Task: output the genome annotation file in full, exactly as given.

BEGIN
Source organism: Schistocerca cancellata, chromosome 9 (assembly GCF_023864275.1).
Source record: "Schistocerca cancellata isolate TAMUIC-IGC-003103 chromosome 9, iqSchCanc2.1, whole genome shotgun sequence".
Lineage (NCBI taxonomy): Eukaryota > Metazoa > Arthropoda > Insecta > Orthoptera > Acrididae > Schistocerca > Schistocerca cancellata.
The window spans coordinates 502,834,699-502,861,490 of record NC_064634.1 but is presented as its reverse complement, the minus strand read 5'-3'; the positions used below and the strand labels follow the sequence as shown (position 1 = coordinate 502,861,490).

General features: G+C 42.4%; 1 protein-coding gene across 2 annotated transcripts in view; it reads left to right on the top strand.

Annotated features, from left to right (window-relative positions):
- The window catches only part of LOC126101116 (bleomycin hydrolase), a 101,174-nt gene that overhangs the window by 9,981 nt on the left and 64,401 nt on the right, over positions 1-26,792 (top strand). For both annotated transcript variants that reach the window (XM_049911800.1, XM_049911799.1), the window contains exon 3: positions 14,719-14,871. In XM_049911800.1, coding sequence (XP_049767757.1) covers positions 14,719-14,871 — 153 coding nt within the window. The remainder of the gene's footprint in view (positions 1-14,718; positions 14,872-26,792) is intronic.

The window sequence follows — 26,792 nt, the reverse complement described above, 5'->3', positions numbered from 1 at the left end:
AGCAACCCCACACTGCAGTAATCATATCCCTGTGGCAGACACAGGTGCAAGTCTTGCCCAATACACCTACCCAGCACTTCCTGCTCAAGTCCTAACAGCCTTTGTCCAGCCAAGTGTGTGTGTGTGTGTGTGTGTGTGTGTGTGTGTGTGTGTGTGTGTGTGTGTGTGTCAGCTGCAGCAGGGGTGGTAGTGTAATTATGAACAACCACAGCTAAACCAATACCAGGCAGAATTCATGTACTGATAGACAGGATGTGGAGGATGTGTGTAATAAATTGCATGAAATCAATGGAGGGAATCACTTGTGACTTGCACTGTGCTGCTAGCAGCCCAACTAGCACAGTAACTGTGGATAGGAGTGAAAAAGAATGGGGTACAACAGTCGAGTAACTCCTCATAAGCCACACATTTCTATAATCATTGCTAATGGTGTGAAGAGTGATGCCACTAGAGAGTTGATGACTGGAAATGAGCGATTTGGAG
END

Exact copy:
Source organism: Schistocerca cancellata, chromosome 9 (assembly GCF_023864275.1).
Source record: "Schistocerca cancellata isolate TAMUIC-IGC-003103 chromosome 9, iqSchCanc2.1, whole genome shotgun sequence".
Lineage (NCBI taxonomy): Eukaryota > Metazoa > Arthropoda > Insecta > Orthoptera > Acrididae > Schistocerca > Schistocerca cancellata.
The window spans coordinates 502,834,699-502,861,490 of record NC_064634.1 but is presented as its reverse complement, the minus strand read 5'-3'; the positions used below and the strand labels follow the sequence as shown (position 1 = coordinate 502,861,490).

General features: G+C 42.4%; 1 protein-coding gene across 2 annotated transcripts in view; it reads left to right on the top strand.

Annotated features, from left to right (window-relative positions):
- The window catches only part of LOC126101116 (bleomycin hydrolase), a 101,174-nt gene that overhangs the window by 9,981 nt on the left and 64,401 nt on the right, over positions 1-26,792 (top strand). For both annotated transcript variants that reach the window (XM_049911800.1, XM_049911799.1), the window contains exon 3: positions 14,719-14,871. In XM_049911800.1, coding sequence (XP_049767757.1) covers positions 14,719-14,871 — 153 coding nt within the window. The remainder of the gene's footprint in view (positions 1-14,718; positions 14,872-26,792) is intronic.

The window sequence follows — 26,792 nt, the reverse complement described above, 5'->3', positions numbered from 1 at the left end:
AGCAACCCCACACTGCAGTAATCATATCCCTGTGGCAGACACAGGTGCAAGTCTTGCCCAATACACCTACCCAGCACTTCCTGCTCAAGTCCTAACAGCCTTTGTCCAGCCAAGTGTGTGTGTGTGTGTGTGTGTGTGTGTGTGTGTGTGTGTGTGTGTGTGTGTGTGTCAGCTGCAGCAGGGGTGGTAGTGTAATTATGAACAACCACAGCTAAACCAATACCAGGCAGAATTCATGTACTGATAGACAGGATGTGGAGGATGTGTGTAATAAATTGCATGAAATCAATGGAGGGAATCACTTGTGACTTGCACTGTGCTGCTAGCAGCCCAACTAGCACAGTAACTGTGGATAGGAGTGAAAAAGAATGGGGTACAACAGTCGAGTAACTCCTCATAAGCCACACATTTCTATAATCATTGCTAATGGTGTGAAGAGTGATGCCACTAGAGAGTTGATGACTGGAAATGAGCGATTTGGAG